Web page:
No one loves the summer more than Carolina Alamilla. This is evident in her ongoing curatorial project Third Floor Window, through which she projects video art for the enjoyment of passersby. From the window of her third-floor apartment in Mt. Lebanon, the native Floridian presents various works from different artists, many featuring tropical, verdant, or beachy images meant to transport local residents away from their gray, cold, Rust Belt surroundings.
Besides curating, Alamilla currently serves as an Assistant Professor of Studio Art at Washington & Jefferson College and maintains a studio in Pittsburgh. Her artistic practice is rooted in sculpture but has expanded to areas of installation and time-based media. Her work deals with the reconciliation of nostalgia tied to both personal and public spaces and how the environment impacts her sense of cultural identity.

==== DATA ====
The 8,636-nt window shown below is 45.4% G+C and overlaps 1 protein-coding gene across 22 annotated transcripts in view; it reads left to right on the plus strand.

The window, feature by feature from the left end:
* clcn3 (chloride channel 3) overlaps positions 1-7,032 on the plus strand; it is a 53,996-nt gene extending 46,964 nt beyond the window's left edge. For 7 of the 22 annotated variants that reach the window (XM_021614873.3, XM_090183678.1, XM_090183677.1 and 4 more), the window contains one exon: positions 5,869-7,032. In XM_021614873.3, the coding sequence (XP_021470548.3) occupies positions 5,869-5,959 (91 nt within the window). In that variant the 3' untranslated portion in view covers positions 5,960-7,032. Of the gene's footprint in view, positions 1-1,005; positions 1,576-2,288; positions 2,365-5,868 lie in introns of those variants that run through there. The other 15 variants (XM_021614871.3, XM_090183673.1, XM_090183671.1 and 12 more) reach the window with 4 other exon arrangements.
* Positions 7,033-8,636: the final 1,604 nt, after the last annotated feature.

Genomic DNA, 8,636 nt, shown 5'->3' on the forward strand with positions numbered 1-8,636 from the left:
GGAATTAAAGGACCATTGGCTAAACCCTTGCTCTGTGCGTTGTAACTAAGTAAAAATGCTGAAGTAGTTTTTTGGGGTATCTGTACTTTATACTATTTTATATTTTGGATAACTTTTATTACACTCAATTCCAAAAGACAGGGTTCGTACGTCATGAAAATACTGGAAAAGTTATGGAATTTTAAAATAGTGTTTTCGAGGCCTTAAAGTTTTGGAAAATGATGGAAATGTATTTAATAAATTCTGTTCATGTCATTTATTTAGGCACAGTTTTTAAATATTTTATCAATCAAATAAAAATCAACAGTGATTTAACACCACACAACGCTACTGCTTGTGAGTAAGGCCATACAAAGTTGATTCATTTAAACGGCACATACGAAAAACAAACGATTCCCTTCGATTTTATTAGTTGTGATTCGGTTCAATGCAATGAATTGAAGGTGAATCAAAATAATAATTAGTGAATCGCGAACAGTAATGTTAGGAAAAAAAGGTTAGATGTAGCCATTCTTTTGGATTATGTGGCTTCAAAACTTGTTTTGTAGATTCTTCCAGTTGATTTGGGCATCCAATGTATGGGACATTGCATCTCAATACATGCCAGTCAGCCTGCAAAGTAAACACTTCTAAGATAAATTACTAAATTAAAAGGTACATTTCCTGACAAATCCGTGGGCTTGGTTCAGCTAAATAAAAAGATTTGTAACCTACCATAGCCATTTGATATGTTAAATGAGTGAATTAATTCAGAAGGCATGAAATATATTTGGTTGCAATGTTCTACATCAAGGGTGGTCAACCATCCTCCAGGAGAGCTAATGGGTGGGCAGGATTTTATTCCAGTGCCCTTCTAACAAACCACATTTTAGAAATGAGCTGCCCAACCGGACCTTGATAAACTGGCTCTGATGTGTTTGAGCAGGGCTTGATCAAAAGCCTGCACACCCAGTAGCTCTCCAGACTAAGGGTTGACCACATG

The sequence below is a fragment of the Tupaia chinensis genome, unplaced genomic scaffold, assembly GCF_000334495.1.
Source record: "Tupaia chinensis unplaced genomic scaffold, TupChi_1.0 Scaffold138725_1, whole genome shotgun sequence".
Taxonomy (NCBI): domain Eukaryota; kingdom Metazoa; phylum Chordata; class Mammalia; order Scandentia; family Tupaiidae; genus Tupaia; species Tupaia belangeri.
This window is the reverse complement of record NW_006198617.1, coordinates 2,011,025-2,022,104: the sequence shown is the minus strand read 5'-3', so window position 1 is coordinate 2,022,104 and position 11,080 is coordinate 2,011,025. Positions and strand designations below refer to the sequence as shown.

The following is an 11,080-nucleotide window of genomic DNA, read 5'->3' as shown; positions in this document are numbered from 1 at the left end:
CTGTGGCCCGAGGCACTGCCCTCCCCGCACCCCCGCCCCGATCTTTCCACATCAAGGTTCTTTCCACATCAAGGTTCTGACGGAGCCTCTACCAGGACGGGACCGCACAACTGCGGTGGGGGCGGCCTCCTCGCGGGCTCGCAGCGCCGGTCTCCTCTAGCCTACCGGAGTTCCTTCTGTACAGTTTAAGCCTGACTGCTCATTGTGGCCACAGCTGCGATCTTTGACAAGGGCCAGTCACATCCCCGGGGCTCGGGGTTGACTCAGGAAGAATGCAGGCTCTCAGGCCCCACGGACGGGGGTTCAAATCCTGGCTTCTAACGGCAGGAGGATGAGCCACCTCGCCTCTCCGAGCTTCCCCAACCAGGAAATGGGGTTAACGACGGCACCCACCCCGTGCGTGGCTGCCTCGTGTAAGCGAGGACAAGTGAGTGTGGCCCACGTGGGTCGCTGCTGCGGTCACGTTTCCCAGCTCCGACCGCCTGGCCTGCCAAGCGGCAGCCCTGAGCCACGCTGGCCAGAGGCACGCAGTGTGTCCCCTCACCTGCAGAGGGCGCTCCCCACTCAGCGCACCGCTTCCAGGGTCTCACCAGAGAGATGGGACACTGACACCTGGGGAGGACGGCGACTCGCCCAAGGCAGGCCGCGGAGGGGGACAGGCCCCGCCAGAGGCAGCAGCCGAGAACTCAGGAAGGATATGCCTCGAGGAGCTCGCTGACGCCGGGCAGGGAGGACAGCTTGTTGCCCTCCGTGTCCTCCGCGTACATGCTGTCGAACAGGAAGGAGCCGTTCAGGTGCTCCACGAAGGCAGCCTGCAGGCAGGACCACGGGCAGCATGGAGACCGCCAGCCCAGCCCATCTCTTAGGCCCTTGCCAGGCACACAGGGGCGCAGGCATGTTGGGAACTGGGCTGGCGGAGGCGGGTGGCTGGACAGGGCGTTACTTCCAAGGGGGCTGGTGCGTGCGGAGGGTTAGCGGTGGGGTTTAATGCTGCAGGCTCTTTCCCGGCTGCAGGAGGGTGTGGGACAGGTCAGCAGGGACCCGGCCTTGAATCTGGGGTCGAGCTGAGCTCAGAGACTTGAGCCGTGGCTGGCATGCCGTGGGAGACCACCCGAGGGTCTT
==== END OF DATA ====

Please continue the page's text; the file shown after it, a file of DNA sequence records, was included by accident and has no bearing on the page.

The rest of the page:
Pittsburgh City Paper spoke with Alamilla about growing up in Miami, swimming, creating clouds, and more.
1. Your recent work references the theme of summer. What makes you interested in pursuing this idea?
I grew up in south Florida, and so most of my work deals with memories of growing up in a tropical, multicultural colorful city, and with that comes longing. It only seemed appropriate to create about summer while experiencing my first real winter here in Pittsburgh. I longed for warmth and color during the cold season. I was thinking of the long summer days spent at the pool, and engaging enough to experience similar joy at my community pool here in Pittsburgh during the warmer months. Long summer days at the pool encapsulate many memories for me and others. I wanted to evoke feelings of play and of a "forever summer" within the work of Space Swim. Very much about creating this environment of an endless summer with some futuristic elements.
2. A lot of your work embraces the space between memories and public spaces in the form of installations. Can you tell us about one of your memories that influence your work?